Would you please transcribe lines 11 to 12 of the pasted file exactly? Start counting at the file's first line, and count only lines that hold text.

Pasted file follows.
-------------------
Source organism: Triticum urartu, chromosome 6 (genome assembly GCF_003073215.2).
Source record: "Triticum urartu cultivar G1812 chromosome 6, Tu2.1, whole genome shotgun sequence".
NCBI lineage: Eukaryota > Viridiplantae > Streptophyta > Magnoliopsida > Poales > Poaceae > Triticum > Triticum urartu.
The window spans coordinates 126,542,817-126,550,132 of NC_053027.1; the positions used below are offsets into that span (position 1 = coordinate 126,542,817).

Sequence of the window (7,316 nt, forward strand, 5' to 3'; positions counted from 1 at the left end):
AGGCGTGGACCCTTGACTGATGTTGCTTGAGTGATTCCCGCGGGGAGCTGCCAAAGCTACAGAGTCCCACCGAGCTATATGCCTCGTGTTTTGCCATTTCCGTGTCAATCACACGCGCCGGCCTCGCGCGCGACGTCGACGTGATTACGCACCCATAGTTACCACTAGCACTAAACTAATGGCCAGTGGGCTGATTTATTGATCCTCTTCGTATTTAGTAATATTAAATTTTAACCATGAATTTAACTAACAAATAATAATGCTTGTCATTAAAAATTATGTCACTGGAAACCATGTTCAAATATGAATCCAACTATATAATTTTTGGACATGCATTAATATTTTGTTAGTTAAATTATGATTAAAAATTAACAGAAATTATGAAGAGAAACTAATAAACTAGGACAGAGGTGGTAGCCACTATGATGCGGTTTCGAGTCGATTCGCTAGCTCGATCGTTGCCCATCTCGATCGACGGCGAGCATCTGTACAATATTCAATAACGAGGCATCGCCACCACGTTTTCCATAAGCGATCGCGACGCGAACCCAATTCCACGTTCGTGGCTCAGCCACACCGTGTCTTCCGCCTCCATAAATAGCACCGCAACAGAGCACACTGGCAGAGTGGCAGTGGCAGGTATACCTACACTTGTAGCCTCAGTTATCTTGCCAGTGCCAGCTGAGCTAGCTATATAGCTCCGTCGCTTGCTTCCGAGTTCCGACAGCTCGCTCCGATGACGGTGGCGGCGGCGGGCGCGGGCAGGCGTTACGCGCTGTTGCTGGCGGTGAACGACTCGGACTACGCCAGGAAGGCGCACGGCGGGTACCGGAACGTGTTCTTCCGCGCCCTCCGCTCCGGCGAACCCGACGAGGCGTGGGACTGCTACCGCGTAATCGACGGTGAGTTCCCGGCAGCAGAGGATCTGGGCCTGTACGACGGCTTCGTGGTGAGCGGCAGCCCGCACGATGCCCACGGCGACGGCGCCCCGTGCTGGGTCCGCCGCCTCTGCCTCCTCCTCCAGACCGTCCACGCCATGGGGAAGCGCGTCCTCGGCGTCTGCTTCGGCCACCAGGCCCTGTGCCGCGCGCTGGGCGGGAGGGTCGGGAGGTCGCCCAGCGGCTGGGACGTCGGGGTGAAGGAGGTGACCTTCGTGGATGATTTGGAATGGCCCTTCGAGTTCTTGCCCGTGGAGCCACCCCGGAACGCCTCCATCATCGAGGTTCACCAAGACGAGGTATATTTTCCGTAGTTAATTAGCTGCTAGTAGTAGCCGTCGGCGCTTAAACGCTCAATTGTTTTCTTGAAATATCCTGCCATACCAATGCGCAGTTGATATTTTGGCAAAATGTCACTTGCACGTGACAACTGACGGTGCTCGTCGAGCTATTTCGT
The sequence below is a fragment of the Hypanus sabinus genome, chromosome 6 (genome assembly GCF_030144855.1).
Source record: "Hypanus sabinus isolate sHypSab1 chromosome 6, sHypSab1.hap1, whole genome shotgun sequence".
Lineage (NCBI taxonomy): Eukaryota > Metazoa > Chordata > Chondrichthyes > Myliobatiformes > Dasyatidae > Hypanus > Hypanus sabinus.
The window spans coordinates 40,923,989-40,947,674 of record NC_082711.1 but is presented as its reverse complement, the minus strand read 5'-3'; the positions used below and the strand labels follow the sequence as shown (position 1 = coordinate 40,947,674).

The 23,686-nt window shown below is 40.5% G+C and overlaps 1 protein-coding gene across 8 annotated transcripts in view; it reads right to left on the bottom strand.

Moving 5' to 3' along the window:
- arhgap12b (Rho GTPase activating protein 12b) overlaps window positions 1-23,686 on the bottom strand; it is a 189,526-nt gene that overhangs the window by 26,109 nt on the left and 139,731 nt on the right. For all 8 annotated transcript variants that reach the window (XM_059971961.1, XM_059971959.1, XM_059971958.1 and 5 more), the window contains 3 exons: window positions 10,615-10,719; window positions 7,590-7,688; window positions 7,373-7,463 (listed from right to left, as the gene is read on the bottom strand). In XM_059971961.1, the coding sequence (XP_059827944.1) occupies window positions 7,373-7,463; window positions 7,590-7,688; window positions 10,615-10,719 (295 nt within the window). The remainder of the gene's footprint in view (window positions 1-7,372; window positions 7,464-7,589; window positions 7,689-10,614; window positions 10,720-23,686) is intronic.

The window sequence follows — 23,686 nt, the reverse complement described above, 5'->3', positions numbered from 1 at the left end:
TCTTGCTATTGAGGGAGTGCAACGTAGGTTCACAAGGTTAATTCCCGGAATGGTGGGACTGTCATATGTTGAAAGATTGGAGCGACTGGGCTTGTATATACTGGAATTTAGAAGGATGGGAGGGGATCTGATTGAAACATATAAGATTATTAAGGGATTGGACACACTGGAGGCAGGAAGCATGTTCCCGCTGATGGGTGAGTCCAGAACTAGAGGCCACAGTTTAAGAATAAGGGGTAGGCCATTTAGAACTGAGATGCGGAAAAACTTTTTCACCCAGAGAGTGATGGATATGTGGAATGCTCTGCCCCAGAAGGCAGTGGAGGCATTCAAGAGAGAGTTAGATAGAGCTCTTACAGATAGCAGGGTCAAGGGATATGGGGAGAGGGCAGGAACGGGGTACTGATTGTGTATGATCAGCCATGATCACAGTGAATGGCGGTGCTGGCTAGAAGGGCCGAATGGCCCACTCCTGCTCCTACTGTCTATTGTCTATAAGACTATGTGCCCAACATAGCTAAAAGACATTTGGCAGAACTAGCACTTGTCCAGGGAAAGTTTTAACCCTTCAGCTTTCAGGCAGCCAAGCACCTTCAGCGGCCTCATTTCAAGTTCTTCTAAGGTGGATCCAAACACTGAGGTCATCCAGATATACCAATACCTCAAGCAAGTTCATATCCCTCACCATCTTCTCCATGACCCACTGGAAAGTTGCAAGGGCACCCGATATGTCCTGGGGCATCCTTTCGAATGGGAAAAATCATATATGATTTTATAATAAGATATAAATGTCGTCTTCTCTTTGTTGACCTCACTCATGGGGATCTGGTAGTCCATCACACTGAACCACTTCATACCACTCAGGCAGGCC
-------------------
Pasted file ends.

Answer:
The 23,686-nt window shown below is 40.5% G+C and overlaps 1 protein-coding gene across 8 annotated transcripts in view; it reads right to left on the bottom strand.

Moving 5' to 3' along the window: